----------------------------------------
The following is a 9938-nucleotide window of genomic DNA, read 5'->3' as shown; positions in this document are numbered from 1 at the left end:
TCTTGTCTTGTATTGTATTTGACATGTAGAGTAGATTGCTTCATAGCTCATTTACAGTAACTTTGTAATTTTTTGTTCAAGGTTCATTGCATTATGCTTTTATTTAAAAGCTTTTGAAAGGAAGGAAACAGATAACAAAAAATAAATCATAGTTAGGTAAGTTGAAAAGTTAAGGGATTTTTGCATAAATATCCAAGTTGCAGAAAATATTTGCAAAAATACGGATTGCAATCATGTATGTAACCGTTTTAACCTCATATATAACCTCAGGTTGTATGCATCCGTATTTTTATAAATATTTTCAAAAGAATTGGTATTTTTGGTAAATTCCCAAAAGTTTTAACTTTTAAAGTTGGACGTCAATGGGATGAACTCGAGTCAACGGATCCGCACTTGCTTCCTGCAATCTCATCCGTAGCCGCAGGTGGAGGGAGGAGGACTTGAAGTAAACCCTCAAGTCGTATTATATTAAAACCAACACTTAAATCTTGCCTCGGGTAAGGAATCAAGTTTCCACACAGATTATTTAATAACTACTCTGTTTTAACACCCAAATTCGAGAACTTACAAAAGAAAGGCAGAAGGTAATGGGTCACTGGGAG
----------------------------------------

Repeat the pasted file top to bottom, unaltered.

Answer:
The following is a 9938-nucleotide window of genomic DNA, read 5'->3' as shown; positions in this document are numbered from 1 at the left end:
TCTTGTCTTGTATTGTATTTGACATGTAGAGTAGATTGCTTCATAGCTCATTTACAGTAACTTTGTAATTTTTTGTTCAAGGTTCATTGCATTATGCTTTTATTTAAAAGCTTTTGAAAGGAAGGAAACAGATAACAAAAAATAAATCATAGTTAGGTAAGTTGAAAAGTTAAGGGATTTTTGCATAAATATCCAAGTTGCAGAAAATATTTGCAAAAATACGGATTGCAATCATGTATGTAACCGTTTTAACCTCATATATAACCTCAGGTTGTATGCATCCGTATTTTTATAAATATTTTCAAAAGAATTGGTATTTTTGGTAAATTCCCAAAAGTTTTAACTTTTAAAGTTGGACGTCAATGGGATGAACTCGAGTCAACGGATCCGCACTTGCTTCCTGCAATCTCATCCGTAGCCGCAGGTGGAGGGAGGAGGACTTGAAGTAAACCCTCAAGTCGTATTATATTAAAACCAACACTTAAATCTTGCCTCGGGTAAGGAATCAAGTTTCCACACAGATTATTTAATAACTACTCTGTTTTAACACCCAAATTCGAGAACTTACAAAAGAAAGGCAGAAGGTAATGGGTCACTGGGAG